What is Digital Literacy?
Author: Stephen Downes
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1. What is Digital Literacy
Digital literacy is a type of literacy, specifically, the type of literacy that arises in the digital context. By ‘the digital context’ we mean the multimedia and inter-networked context enabled by digital technology.
What’s significant is how it advances beyond traditional literacy, which is essentially the ability to read and write well. By ‘well’ in this context we mean rather more that rote ability, but rather, to be able to find meaning, to be able to evaluate critically, to be able to communicate with intent, and similar capacities.
In the digital world we look at these abilities as applying to more than just text. The initial result is that people have defined a whole set of literacies, such as visual literacy, mathematical literacy, social literacy, emotional literacy, or which digital literacy is only one type. But these literacies also challenge the idea that literacy is itself a semiotic concept, that is, it challenges the idea that literacy is (merely) about symbols, meanings and representation.
For my part, I think that ‘literacy’, understood in this wider context, applies to what we might call pre-symbolic, or sub-symbolic, concepts. That is, the normal ideas of meaning, representation and truth are one small part of of literacy, rather than definitive of it.
What I have done over the years is identify a set of six ‘critical literacies’ that capture pre-symbolic literacy. These are core skills that enable a person to be ‘literate’ in whatever domain – language, mathematics, video, whatever. These include pattern recognition, semantics, context-awareness, use or application, explanation and inference, and change.
So Digital Literacy, properly so called, would involve being able to apply these skills to digital media and digital technology – from being able to identify patters, rule-sets and principles, to being able to represent meaning, value and truth, to being able to understand and work with technological change, and the rest.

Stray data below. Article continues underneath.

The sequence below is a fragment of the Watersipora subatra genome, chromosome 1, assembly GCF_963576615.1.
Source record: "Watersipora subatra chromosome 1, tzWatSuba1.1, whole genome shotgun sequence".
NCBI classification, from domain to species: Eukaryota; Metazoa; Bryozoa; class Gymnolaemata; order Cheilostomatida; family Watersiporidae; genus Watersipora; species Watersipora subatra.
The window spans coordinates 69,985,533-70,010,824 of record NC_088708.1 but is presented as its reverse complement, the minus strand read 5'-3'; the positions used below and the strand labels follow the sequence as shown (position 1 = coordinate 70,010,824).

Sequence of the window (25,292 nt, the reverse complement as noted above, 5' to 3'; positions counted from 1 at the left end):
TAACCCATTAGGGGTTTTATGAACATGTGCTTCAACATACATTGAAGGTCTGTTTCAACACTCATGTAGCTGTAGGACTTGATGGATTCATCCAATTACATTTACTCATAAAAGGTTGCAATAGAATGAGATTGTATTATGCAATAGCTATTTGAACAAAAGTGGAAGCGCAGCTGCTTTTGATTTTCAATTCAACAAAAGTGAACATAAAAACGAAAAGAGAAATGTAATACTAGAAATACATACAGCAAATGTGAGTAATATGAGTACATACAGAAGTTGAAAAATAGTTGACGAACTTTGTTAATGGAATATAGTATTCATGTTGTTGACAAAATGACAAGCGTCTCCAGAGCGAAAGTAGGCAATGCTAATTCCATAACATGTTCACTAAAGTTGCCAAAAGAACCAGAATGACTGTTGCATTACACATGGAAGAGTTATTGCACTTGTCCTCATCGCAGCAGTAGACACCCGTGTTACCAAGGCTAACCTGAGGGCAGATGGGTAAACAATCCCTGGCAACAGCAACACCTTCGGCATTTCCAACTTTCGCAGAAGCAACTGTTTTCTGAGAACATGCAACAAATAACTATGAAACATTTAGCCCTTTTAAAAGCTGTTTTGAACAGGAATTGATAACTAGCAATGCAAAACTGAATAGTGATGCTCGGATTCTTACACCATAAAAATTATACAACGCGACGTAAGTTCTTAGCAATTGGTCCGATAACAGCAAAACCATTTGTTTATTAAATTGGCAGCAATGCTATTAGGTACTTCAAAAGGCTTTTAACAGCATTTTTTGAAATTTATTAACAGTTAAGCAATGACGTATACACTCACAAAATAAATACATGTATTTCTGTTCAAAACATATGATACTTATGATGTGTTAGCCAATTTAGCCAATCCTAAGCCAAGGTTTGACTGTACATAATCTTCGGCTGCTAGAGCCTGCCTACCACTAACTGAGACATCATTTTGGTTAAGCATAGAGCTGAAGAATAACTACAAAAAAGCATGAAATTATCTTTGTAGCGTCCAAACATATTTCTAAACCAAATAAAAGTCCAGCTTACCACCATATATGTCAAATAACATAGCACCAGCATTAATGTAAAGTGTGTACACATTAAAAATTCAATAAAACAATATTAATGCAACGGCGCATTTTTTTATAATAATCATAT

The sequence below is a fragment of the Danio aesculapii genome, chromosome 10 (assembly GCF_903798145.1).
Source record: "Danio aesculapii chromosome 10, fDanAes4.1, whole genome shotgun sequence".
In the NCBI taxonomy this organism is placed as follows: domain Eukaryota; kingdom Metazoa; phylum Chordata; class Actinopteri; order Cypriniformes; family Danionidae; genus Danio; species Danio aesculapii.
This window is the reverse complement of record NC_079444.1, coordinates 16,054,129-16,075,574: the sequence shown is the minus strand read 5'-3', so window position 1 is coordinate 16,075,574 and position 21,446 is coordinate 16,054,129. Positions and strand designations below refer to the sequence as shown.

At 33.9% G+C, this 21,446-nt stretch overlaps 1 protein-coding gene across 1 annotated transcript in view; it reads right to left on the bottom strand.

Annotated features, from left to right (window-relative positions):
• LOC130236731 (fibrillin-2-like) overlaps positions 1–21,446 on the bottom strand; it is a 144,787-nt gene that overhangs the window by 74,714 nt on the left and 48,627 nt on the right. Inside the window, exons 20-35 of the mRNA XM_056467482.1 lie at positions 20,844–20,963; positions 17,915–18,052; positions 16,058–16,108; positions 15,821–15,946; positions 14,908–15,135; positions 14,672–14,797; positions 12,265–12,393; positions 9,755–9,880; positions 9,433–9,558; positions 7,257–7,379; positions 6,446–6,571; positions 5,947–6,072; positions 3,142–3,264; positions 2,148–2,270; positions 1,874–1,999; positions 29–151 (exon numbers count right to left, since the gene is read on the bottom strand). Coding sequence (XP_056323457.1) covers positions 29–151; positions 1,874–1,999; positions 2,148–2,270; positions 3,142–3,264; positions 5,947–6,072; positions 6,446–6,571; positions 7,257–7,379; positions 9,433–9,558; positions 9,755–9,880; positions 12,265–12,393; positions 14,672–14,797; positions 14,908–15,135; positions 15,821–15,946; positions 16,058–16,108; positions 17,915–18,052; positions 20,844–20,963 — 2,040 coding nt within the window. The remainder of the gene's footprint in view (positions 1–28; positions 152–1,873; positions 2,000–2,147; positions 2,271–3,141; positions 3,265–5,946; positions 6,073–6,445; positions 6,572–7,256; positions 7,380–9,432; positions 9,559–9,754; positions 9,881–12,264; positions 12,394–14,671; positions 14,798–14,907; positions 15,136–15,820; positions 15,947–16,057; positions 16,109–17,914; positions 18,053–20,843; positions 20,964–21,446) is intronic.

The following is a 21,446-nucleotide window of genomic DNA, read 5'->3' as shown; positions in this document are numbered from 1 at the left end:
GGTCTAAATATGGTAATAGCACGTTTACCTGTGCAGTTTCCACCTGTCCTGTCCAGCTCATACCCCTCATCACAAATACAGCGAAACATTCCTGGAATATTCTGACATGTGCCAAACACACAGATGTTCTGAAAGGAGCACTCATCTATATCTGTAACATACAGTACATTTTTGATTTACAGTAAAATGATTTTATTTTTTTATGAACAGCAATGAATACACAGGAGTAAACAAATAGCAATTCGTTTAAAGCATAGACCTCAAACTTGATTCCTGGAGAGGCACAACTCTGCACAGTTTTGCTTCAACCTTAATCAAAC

2. What impact does digital literacy have on your personal, professional, and spiritual* life? (*However you interpret this.)
The basis for the definition of critical literacies (and therefore, digital literacy) I outlined above comes from my understanding that I am essentially an embodied neural network that experiences and interacts with the world.
So in an important sense, there isn’t really a distinction between ‘what makes me literate’ and ‘who I am’. In another paper, I argue that “consciousness is experience”, and the literacies I describe are various aspects of my consciousness.
Developing myself both personally and professionally means engagement in environments that stimulate a wide range of experiences that will create and foster the development of my neural network (ie., the development of myself) with more refined and effective literacies – that is, making myself a better and more nuanced perceiver.
One might think of it as tuning my capacities to my environment, the way you might tune an instrument, so that it captures and expresses itself harmoniously with everything around it. So (for example) I can see patterns others don’t see, express myself in interesting ways, be able to predict events, etc. This allows me to assist others who do not have these particular capacities (because they have given themselves different experiences and different abilities).
3. Who are you? (context matters)
My name is Stephen Downes, I work as a researcher for the National Research Council of Canada, and I work in that area where philosophy, education, media and technology intersect with each other. I will be 60 years old this year, and have been fortunate enough to do this work for that last 25 years.
I grew up in a small town in eastern Ontario (which is where I now live), worked hard (as a dishwasher, janitor, 7-Eleven clerk, security guard, etc), studied philosophy (BA, MA, almost a PhD), taught college and university classes, taught myself computing technology, edited a newspaper, produced another, and have lived (to the best of my ability) an idealistic and progressive life.